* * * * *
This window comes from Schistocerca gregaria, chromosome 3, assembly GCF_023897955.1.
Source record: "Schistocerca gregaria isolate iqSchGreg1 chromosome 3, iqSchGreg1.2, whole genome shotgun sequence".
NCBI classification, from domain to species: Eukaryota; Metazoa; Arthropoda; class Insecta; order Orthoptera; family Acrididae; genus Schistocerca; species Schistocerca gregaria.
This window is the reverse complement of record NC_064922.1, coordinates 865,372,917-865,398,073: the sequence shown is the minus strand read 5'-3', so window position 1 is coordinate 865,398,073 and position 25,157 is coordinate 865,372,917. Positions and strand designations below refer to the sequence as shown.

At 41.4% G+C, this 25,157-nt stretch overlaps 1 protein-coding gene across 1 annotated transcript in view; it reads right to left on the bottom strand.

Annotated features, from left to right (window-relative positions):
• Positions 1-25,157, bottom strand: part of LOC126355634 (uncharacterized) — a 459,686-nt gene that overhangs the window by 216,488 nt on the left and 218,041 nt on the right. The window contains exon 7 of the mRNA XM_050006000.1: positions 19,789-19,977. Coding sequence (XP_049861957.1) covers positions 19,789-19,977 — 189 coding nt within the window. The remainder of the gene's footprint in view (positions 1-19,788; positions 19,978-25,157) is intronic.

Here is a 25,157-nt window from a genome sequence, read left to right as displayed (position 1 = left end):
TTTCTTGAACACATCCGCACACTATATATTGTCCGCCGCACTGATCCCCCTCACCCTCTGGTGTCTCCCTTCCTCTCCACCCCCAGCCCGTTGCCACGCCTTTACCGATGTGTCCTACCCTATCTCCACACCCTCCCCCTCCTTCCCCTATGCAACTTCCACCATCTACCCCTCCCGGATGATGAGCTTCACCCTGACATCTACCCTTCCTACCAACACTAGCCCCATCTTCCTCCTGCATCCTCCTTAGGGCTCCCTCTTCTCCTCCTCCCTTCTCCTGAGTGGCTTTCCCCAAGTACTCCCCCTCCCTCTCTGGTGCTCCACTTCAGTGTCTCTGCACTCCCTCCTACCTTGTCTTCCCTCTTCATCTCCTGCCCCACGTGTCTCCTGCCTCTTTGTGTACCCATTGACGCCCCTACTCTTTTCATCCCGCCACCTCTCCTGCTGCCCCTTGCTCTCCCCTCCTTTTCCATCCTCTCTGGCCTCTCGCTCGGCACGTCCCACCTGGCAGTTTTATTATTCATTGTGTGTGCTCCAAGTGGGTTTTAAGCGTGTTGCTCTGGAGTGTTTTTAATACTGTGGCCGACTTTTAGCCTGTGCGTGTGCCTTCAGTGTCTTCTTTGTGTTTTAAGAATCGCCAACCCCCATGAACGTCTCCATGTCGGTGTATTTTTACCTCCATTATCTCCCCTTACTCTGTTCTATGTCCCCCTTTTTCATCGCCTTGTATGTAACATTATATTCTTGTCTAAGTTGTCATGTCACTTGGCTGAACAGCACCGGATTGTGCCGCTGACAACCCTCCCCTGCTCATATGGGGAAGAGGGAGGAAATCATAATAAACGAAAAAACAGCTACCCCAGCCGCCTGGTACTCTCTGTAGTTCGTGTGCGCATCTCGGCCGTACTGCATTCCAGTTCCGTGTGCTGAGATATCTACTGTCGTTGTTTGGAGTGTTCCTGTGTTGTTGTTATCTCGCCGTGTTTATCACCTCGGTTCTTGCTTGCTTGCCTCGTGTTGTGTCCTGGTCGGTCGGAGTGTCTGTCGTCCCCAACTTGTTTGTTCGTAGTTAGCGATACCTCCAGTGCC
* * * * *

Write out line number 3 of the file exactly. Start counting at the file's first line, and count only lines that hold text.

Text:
NCBI classification, from domain to species: Eukaryota; Metazoa; Arthropoda; class Insecta; order Orthoptera; family Acrididae; genus Schistocerca; species Schistocerca gregaria.